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Digital Archive International History Declassified

October 19, 1962

MINUTES OF THE COUNCIL OF MINISTERS, THE HAGUE, 19 OCTOBER 1962 (EXCERPT)

This document was made possible with support from the Leon Levy Foundation

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    The meeting of the Council of Ministers at The Hague revolved around the ongoing naval blockade of Cuba by the United States. The Dutch Assistant Secretary of State related that while the Americans are remaining firm on the Cuban situation, his visit to President Kennedy revealed he was very tense and was looking for a solution. The Foreign Ministry has yet to give an definitive stance on Cuba, but the primary concern for the Dutch Government was freedom of the sea and free flow of trade. The Minister of Justice concludes that while the government has no power to stop ships from going to Cuba, it does have the power to bar arms shipments.
    "Minutes of the Council of Ministers, The Hague, 19 October 1962 (excerpt)," October 19, 1962, History and Public Policy Program Digital Archive, National Archives, The Hague, Minutes of the Council of Ministers, 2.02.05.02, 19 October 1962. Obtained for CWIHP by Rimko van der Maar and translated for CWIHP by Bastiaan Bouwman. https://digitalarchive.wilsoncenter.org/document/115512
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2. Foreign policy

a. America and Cuba

In a meeting with the mayor of Berlin, [Willy] Brandt, Assistant Secretary [of State Hans R.] Van Houten received some information relating to the former’s visit to president Kennedy. He had the impression, that he [the president - trans.] was extremely nervous. This was the result of information regarding the numbers of Russian military technicians, who had arrived on Cuba, coupled with the pressure from public opinion and congress to do something against this. Although president Kennedy himself was very firm about the situation concerning Berlin it appeared to Brandt that the Americans are looking for a solution to this matter, which nevertheless for now is unsolvable.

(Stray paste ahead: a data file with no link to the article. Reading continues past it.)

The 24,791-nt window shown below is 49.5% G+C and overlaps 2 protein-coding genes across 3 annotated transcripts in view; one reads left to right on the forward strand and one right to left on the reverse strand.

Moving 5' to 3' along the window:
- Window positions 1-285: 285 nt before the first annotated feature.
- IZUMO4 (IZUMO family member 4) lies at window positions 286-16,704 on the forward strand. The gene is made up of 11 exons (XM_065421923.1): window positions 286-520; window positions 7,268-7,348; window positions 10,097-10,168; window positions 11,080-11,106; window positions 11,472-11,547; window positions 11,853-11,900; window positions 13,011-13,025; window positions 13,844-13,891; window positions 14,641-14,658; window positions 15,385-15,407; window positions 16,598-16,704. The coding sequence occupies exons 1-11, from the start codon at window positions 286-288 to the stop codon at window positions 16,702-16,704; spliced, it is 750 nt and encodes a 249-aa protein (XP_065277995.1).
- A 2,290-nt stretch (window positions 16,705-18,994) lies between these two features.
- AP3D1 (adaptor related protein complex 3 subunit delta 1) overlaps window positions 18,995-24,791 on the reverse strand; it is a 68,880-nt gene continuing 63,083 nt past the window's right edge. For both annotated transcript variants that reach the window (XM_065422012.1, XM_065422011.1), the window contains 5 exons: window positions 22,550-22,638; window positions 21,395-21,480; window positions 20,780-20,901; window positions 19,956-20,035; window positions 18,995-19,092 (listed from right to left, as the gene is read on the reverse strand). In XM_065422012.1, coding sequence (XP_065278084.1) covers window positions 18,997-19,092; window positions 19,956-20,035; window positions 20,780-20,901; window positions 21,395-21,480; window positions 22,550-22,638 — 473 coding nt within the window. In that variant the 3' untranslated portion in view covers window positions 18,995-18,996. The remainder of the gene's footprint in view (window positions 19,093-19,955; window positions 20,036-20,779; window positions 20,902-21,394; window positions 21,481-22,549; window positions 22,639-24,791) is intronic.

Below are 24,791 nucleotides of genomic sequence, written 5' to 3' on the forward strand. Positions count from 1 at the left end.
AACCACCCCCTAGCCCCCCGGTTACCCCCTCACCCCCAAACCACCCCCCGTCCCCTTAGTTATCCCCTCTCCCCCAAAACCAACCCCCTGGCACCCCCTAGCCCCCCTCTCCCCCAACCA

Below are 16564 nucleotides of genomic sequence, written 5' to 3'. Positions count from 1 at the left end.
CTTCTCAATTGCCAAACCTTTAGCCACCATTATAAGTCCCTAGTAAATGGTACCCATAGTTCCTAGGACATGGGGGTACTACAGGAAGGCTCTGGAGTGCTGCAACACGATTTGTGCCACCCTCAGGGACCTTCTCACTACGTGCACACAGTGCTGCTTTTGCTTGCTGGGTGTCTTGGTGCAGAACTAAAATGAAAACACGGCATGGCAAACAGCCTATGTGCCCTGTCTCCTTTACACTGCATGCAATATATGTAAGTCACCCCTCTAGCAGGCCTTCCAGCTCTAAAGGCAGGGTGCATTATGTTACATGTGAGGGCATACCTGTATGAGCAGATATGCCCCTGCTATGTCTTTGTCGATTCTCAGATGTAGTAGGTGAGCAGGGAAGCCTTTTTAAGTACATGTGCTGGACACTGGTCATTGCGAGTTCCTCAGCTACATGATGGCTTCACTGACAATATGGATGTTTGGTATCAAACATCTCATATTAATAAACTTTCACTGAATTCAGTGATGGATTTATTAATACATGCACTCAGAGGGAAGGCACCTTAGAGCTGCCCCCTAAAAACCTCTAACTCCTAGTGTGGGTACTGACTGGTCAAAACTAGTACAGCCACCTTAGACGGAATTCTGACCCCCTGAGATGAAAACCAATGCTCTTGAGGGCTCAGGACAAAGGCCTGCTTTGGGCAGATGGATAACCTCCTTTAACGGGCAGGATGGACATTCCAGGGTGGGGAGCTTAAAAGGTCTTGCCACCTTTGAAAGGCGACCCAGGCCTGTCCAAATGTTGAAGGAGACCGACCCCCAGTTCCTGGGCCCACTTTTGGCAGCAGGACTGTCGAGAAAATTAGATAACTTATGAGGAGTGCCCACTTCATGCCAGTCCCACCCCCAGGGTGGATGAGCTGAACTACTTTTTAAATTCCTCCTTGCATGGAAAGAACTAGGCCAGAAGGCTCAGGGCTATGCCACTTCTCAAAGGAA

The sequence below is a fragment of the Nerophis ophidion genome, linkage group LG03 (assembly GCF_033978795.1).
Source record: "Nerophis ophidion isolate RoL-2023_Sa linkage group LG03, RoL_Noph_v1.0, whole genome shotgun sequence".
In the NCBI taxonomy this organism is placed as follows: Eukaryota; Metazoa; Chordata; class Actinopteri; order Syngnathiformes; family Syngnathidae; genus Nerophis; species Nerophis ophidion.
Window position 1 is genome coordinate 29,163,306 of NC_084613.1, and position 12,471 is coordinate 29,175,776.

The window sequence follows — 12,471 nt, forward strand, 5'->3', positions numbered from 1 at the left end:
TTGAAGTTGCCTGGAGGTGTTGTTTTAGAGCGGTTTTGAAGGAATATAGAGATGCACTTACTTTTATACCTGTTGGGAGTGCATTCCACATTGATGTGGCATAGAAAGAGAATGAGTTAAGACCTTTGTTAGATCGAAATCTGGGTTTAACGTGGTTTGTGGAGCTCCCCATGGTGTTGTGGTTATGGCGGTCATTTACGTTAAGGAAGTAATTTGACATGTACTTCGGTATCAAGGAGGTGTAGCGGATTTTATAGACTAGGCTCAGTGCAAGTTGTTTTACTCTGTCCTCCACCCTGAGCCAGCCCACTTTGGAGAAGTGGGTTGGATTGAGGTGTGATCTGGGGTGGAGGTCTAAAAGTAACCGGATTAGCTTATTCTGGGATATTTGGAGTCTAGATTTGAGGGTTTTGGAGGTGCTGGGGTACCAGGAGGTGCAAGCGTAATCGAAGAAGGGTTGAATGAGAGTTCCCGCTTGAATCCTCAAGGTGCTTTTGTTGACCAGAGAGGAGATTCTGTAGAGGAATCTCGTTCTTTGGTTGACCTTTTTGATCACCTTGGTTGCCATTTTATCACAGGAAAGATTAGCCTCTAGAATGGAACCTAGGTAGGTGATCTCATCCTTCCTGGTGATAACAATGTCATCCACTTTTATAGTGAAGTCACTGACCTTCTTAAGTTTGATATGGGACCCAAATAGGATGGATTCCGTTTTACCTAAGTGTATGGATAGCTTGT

Minister [of Justice Albert Christian Willem] Beerman, in response to the troubles that the “Java” owned by the Royal Rotterdam Lloyd is having in an American port, inquires whether Foreign Affairs has determined a standpoint regarding shipping to Cuba. Assistant secretary Van Houten replies, that in the NATO council the Americans have said, that if a ship transports weapons to Cuba the ports of the US will be closed to all ships of that country. Furthermore a ship that carries other goods to Cuba will no longer be permitted to enter American ports. From our side it has been said, that we are prepared to adopt the measures to constrain shipping to Cuba, but that these should not be such, that the principle of the freedom of the sea is eroded. England, Italy, and a few other countries have taken a similar standpoint. The prime minister adds to this, that the Dutch government has no instruments of power to prevent Dutch ships from transporting goods to Cuba. Minister Beerman remarks, that the government can only prevent these ships from loading weapons in the Netherlands.

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